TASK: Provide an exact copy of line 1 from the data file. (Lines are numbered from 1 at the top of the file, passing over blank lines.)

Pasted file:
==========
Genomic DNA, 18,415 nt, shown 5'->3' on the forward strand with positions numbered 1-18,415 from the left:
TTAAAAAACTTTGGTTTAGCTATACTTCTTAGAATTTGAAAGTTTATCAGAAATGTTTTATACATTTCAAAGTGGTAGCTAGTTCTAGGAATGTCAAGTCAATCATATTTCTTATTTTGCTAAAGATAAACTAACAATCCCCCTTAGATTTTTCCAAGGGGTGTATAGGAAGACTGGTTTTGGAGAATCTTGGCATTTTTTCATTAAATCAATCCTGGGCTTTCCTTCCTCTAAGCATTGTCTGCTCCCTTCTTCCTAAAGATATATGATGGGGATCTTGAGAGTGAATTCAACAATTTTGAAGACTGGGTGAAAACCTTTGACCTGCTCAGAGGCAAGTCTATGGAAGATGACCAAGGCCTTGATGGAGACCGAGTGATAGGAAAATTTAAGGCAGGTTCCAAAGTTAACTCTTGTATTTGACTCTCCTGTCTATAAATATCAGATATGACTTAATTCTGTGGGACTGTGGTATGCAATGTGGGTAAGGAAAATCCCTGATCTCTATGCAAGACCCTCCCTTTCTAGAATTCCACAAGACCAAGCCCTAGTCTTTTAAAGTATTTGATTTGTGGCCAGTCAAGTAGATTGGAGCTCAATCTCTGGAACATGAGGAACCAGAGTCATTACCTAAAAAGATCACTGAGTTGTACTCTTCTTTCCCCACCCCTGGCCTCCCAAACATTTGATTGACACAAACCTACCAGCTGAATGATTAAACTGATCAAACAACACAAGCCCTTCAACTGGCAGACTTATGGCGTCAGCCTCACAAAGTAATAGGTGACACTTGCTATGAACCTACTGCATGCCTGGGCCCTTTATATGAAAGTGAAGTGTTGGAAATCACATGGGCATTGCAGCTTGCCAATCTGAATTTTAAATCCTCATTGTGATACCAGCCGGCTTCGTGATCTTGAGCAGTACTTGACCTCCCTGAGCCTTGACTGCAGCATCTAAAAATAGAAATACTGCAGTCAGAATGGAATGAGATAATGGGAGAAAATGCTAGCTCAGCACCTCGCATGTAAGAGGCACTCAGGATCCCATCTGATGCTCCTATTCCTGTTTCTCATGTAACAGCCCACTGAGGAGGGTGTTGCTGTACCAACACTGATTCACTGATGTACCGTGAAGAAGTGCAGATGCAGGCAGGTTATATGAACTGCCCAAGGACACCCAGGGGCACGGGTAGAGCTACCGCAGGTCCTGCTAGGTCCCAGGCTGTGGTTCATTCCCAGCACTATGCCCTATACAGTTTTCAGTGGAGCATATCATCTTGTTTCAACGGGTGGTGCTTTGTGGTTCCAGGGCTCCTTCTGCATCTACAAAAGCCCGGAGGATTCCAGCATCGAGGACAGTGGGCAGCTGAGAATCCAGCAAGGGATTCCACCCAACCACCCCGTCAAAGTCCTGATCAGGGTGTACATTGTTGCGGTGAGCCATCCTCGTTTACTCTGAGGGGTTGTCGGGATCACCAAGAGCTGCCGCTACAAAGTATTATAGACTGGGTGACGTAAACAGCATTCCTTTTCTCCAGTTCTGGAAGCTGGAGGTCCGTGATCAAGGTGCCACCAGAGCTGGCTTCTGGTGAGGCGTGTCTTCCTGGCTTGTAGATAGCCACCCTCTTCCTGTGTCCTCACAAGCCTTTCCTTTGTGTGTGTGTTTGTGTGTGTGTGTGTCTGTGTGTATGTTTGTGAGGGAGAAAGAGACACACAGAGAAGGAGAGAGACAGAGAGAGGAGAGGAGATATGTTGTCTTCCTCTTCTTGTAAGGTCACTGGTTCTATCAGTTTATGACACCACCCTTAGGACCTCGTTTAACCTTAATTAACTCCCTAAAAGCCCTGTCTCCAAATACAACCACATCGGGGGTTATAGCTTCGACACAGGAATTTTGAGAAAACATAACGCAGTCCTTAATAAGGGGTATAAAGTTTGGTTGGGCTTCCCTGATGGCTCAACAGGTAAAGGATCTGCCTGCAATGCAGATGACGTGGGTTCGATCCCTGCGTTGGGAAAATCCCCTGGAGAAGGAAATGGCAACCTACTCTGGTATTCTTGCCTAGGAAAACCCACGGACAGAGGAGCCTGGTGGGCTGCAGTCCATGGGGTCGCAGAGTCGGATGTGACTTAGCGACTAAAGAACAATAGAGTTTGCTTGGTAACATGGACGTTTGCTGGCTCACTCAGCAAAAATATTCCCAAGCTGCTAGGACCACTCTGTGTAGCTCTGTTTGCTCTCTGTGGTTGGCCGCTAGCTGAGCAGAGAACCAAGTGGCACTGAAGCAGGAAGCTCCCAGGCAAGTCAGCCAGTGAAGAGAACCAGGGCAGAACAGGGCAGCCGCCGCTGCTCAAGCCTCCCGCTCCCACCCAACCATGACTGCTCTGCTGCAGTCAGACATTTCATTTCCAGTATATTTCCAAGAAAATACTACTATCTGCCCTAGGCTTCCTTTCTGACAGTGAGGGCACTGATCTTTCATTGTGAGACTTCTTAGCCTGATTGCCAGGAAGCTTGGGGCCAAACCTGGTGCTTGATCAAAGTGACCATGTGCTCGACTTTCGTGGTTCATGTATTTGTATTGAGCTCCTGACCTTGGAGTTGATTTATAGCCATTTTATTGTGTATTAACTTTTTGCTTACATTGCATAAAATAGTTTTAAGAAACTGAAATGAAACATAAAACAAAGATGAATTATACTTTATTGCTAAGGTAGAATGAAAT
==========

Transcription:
Genomic DNA, 18,415 nt, shown 5'->3' on the forward strand with positions numbered 1-18,415 from the left: